The Wayward West

  The revolving door to the Bureau of Land Management director's office took a spin in November. On the way out was Salt Lake City attorney Pat Shea, who headed the agency for just over a year. Shea has been promoted to acting Deputy Assistant Secretary for Land and Minerals Management, where he will help create policy for BLM lands, coal mining and off-shore oil drilling. Stepping into the director's office was the agency's former deputy director Tom Fry, the fifth person to hold the office in six years.

In the Sierra Club's San Francisco board room, club President Carl Pope took a cappuccino cream pie in the face during the annual board meeting in November. According to a press release from a group called the "Biotic Baking Brigade," Pope was "tried and pied" by the BBB for supporting a Habitat Conservation Plan for California's Headwaters Forest and backing the Quincy Library Group bill. The club firmly denies backing either project.

A judge gave California police the go-ahead in November to give protesters a shot in the face with pepper spray. Last fall, Humboldt County and Eureka, Calif., police officers doused the eyes of logging protesters who had chained themselves inside 25-pound metal sleeves at Pacific Lumber Co." s headquarters, and at the offices of pro-timber Republican Rep. Frank Riggs. The protesters sued, accusing the police of brutality. U.S. District Judge Vaughn Walker dismissed the case in October, stating the spray caused only "transient pain without significant risk of physical injury," reports AP.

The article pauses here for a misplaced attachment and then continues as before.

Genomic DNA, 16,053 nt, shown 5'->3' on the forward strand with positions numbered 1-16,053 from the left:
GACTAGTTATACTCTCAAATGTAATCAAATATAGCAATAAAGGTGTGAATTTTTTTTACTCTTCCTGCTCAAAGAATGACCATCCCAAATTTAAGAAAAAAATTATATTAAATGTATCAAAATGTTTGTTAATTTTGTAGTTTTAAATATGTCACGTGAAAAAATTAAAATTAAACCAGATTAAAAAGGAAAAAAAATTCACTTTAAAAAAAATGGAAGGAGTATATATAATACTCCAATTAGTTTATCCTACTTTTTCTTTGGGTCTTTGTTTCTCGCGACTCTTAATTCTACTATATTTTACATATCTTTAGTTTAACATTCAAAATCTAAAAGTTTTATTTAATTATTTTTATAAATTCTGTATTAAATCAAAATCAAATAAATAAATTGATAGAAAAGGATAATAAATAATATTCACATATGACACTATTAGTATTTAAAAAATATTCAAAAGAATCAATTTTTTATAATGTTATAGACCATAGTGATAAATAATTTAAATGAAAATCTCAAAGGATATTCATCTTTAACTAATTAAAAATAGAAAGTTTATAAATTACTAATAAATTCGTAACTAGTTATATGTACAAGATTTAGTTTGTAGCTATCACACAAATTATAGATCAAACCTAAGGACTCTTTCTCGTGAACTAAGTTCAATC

A fifth Mexican wolf was found dead in the Southwest in late November. At present there are no Mexican wolves running free in the wild in the U.S., says U.S. Fish and Wildlife biologist Wendy Brown. Managers recaptured the remaining two male wolves and placed them in acclimation pens with two females due to be released later this winter. In the future, the agency may skip the acclimation pens and take wolves directly to remote wilderness areas, says Brown. The reward for turning in wolf killers has risen to $35,000 (HCN, 11/23/98).

Cows are targets near Moses Lake, Wash., where snipers picked off at least 17 of the animals this fall. Some of the animals were shot with a small caliber weapon, while others looked like they also had been run over by a four-wheel-drive vehicle, reports AP. "When we find the shooters, we should use some good old-fashioned justice," said rancher Buddy Hampton. "Of course, we can't lynch anyone, but right now I'd sure like to."

* Greg Hanscom

and Gabriel Ross

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